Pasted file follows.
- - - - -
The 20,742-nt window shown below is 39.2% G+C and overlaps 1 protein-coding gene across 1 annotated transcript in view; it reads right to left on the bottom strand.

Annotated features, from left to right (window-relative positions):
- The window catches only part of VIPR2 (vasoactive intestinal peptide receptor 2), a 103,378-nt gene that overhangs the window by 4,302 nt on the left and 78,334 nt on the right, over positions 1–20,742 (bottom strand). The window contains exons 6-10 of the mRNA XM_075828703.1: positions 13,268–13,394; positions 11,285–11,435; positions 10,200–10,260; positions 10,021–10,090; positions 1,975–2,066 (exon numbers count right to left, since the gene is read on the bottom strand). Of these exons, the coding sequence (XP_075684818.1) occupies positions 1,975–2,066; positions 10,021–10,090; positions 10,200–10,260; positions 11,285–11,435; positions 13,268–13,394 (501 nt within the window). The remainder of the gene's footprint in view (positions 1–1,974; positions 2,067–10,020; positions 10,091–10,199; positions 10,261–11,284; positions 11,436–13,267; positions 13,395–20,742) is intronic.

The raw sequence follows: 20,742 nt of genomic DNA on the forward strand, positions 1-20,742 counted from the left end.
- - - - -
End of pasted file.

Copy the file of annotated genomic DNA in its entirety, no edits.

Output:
The 20,742-nt window shown below is 39.2% G+C and overlaps 1 protein-coding gene across 1 annotated transcript in view; it reads right to left on the bottom strand.

Annotated features, from left to right (window-relative positions):
- The window catches only part of VIPR2 (vasoactive intestinal peptide receptor 2), a 103,378-nt gene that overhangs the window by 4,302 nt on the left and 78,334 nt on the right, over positions 1–20,742 (bottom strand). The window contains exons 6-10 of the mRNA XM_075828703.1: positions 13,268–13,394; positions 11,285–11,435; positions 10,200–10,260; positions 10,021–10,090; positions 1,975–2,066 (exon numbers count right to left, since the gene is read on the bottom strand). Of these exons, the coding sequence (XP_075684818.1) occupies positions 1,975–2,066; positions 10,021–10,090; positions 10,200–10,260; positions 11,285–11,435; positions 13,268–13,394 (501 nt within the window). The remainder of the gene's footprint in view (positions 1–1,974; positions 2,067–10,020; positions 10,091–10,199; positions 10,261–11,284; positions 11,436–13,267; positions 13,395–20,742) is intronic.

The raw sequence follows: 20,742 nt of genomic DNA on the forward strand, positions 1-20,742 counted from the left end.